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Full Sail Wreck the Halls brought me home for the holidays

In two entire years, this is the first out-of-state beer that I’ve talked formally about on the blog, that I’ve reviewed, if you can call this a review. Lately I’ve bought a few Full Sail Wreck the Halls and I can’t get enough of it. I’ve been craving hoppy beers this season for some reason and this one has satisfied these urgings. I actually haven’t craved hoppy beers since the 2009 Fresh Hop festival in Hood River, OR, which happens to be where Full Sail is located. The festival features a high concentration of fresh hop beers from Oregon and Washington. I was so excited to be there but after a handful of samples I could no longer taste or smell any of the beers that there were there. After an hour I went to Double Mountain Brewing down the street and ordered my favorite beer, the India Red Ale, and I couldn’t taste that one either. A bit too much lupulin in one day I suppose. For at least a year I almost never ordered an IPA and I’ve grown to seriously dislike IPAs and 2IPAs that are so-called balanced out with caramel malts because they can be grossly sweet to me.

I’ve been in Colorado for two years now and have not had an IPA here that tastes the way IPAs taste in the Pacific NW. Typically you can count on less caramel balance, dry hopped, a nice complex hop profile that tends to pop out, and perhaps most importantly the hops seem very fresh. Typically the brewers with my favorite hoppy beers are from breweries that seem to specialize in hoppy beers, like Laurelwood, Double Mountain, Walking Man, Ninkasi, and Boneyard, but I don’t know of a single CO brewery that makes hops their goal the way that these breweries do.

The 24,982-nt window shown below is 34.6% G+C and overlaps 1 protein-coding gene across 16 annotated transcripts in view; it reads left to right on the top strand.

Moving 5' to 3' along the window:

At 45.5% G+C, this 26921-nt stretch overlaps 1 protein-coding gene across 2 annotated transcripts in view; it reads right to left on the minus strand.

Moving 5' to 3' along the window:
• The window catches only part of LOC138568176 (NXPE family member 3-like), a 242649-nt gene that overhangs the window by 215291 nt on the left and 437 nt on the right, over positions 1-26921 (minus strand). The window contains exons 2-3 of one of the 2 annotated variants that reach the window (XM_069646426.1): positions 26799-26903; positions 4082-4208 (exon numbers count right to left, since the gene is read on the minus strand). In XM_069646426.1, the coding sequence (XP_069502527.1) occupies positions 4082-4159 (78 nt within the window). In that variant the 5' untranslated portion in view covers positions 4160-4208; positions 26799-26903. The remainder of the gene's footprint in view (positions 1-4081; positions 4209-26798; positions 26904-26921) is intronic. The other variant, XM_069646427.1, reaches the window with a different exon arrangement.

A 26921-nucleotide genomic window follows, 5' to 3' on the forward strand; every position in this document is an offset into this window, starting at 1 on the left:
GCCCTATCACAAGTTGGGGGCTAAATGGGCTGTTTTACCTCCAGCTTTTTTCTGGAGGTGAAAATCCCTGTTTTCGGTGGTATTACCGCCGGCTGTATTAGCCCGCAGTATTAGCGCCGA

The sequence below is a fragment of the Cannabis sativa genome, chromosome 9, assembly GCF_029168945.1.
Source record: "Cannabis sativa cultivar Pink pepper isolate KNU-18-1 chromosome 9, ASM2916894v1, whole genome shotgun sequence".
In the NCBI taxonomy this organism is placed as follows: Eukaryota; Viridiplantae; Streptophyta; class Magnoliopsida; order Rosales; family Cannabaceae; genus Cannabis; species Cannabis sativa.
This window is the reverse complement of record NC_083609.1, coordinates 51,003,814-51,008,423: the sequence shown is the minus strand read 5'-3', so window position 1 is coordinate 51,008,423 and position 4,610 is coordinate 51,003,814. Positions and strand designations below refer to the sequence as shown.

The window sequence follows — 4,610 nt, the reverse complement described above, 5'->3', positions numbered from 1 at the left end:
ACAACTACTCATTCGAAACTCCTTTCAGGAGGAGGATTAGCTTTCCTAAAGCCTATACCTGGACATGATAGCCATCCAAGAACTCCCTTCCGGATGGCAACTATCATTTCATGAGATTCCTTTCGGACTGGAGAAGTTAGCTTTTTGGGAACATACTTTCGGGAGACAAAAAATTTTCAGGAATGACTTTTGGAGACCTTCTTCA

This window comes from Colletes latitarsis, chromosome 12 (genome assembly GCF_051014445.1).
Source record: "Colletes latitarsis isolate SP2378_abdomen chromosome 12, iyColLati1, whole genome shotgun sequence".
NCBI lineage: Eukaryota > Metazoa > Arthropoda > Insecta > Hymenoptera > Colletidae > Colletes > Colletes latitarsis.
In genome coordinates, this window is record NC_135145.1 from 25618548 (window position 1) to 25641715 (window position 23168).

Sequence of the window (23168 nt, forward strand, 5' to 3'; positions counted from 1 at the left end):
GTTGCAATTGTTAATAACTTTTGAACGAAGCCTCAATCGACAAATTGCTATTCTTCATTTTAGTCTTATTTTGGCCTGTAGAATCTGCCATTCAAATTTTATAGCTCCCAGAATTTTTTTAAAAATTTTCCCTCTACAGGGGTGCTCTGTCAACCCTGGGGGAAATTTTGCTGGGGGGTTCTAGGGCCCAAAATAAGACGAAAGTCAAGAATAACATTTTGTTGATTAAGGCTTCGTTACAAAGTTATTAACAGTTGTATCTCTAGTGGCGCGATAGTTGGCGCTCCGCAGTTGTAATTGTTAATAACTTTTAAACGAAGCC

The Full Sail Wreck the Halls reminds me of these Pacific NW IPAs in a way that has really re-ignited and reminded me of what I liked so much about those beers. This one is slightly different in some ways as it seems a cross between a Winter Warmer and an IPA. The aroma is slightly spicy and has a nice Centennial honey hop character. It has a lovely nutty malt character with light roast and hints of toffee, not heavy tasting by any means. The beer quickly asserts itself as being all about the hops and those takeover in a nicely complex dance. Perhaps my favorite part is the long bitter finish that has notes of honey. The beer is 6.5% and I can easily drink this whole bottle alone, and I very happily do so. Thank you Full Sail for a fantastic offering.

Due to our Cellarmanship series, I’d be really curious about saving a bottle off for a year to see what happens. Some of the fresh qualities of the hops will disappear but that bitterness will stick around and blend a bit more with the nutty malts. Perhaps it’s best fresh though? I think the beer could take on a light barleywine characteristic, the Strong Ale qualities of the beer would be more pronounced. It’ll be hard to do that though because I like the beer fresh so much. ***Update – Sure enough, got a message from Full Sail saying it’s much better fresh, drink it now.

I encourage our readers to seek this one out. Perhaps the best part about it is that it’s $4.69. What a bang for your buck! You gotta try this beer fresh, it’s really nice.

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Written By

Eric teaches art, loves being outdoors, and organizes beer events around the country. He founded Focus on the Beer and Beers Made By Walking.

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